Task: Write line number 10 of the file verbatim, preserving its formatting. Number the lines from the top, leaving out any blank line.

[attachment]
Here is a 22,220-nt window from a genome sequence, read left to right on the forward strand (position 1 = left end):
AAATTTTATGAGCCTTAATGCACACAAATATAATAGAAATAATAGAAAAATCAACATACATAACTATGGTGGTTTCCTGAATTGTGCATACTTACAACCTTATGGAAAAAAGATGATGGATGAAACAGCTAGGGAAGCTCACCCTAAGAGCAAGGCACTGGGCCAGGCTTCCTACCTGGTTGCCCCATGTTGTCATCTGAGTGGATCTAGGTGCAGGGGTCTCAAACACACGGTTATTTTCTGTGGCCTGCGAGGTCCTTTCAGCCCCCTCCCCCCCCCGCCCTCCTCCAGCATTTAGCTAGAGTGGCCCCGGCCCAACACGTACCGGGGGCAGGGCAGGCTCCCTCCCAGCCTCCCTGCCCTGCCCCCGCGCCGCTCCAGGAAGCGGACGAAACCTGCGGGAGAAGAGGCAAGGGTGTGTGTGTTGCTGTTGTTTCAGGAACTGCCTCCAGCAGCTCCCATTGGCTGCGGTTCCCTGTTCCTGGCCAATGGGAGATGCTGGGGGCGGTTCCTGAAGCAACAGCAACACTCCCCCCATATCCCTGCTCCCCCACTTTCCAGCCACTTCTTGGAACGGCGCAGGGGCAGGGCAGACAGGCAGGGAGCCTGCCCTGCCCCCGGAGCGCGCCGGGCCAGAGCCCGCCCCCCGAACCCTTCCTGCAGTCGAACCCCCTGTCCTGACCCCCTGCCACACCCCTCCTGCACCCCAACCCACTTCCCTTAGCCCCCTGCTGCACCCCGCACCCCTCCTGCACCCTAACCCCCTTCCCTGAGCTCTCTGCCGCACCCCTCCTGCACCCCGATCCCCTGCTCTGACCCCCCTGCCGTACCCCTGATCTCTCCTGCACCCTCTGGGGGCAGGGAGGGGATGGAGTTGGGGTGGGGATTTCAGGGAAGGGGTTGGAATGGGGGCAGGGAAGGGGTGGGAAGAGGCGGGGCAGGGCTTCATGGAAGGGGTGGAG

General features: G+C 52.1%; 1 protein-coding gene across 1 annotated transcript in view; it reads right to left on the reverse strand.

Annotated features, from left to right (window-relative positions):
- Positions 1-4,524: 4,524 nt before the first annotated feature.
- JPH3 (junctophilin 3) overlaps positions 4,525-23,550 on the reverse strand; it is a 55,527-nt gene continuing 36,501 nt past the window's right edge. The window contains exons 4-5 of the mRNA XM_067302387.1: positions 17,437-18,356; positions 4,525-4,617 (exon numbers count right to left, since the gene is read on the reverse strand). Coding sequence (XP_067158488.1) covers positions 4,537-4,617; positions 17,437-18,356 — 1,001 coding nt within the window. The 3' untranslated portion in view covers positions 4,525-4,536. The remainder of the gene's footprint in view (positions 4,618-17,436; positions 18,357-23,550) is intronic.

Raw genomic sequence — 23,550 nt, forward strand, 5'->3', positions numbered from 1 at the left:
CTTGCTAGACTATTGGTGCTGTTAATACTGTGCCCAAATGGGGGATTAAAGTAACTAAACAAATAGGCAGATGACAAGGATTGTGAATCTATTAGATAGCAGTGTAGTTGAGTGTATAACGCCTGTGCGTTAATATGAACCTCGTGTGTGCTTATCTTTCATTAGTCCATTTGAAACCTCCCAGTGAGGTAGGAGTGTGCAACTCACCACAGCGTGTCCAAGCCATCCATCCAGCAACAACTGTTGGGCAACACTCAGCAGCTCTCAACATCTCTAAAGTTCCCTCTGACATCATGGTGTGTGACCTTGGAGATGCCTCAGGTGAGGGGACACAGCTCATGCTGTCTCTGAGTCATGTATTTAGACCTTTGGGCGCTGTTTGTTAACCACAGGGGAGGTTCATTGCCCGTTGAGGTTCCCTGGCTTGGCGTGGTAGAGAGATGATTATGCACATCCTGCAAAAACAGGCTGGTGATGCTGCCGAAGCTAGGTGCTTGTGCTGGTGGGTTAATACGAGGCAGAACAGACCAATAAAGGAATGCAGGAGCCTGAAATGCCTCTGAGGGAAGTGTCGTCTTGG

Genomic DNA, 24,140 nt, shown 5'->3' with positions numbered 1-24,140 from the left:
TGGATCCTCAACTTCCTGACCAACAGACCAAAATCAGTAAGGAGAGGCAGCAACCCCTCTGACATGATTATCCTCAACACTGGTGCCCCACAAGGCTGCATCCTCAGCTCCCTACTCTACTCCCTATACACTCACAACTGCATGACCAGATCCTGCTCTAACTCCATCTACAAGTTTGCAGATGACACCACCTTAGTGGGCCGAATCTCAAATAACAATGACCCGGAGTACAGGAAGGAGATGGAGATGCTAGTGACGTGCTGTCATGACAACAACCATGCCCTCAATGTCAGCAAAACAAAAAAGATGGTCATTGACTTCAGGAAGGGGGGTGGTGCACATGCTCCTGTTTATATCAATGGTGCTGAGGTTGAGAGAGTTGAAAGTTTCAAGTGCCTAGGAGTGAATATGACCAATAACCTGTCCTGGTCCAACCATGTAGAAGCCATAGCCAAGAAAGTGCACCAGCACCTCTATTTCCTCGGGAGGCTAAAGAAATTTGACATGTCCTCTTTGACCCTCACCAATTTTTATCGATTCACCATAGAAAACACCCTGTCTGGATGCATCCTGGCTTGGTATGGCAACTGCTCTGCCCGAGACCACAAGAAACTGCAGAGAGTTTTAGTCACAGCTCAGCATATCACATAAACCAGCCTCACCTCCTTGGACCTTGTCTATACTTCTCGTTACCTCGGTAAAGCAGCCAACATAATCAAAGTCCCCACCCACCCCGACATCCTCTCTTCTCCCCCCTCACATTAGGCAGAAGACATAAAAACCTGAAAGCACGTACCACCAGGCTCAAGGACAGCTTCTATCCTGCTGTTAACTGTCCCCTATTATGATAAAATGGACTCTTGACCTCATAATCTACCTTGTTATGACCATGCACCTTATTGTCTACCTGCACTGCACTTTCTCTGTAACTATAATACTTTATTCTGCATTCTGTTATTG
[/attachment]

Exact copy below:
TGGATCCTCAACTTCCTGACCAACAGACCAAAATCAGTAAGGAGAGGCAGCAACCCCTCTGACATGATTATCCTCAACACTGGTGCCCCACAAGGCTGCATCCTCAGCTCCCTACTCTACTCCCTATACACTCACAACTGCATGACCAGATCCTGCTCTAACTCCATCTACAAGTTTGCAGATGACACCACCTTAGTGGGCCGAATCTCAAATAACAATGACCCGGAGTACAGGAAGGAGATGGAGATGCTAGTGACGTGCTGTCATGACAACAACCATGCCCTCAATGTCAGCAAAACAAAAAAGATGGTCATTGACTTCAGGAAGGGGGGTGGTGCACATGCTCCTGTTTATATCAATGGTGCTGAGGTTGAGAGAGTTGAAAGTTTCAAGTGCCTAGGAGTGAATATGACCAATAACCTGTCCTGGTCCAACCATGTAGAAGCCATAGCCAAGAAAGTGCACCAGCACCTCTATTTCCTCGGGAGGCTAAAGAAATTTGACATGTCCTCTTTGACCCTCACCAATTTTTATCGATTCACCATAGAAAACACCCTGTCTGGATGCATCCTGGCTTGGTATGGCAACTGCTCTGCCCGAGACCACAAGAAACTGCAGAGAGTTTTAGTCACAGCTCAGCATATCACATAAACCAGCCTCACCTCCTTGGACCTTGTCTATACTTCTCGTTACCTCGGTAAAGCAGCCAACATAATCAAAGTCCCCACCCACCCCGACATCCTCTCTTCTCCCCCCTCACATTAGGCAGAAGACATAAAAACCTGAAAGCACGTACCACCAGGCTCAAGGACAGCTTCTATCCTGCTGTTAACTGTCCCCTATTATGATAAAATGGACTCTTGACCTCATAATCTACCTTGTTATGACCATGCACCTTATTGTCTACCTGCACTGCACTTTCTCTGTAACTATAATACTTTATTCTGCATTCTGTTATTG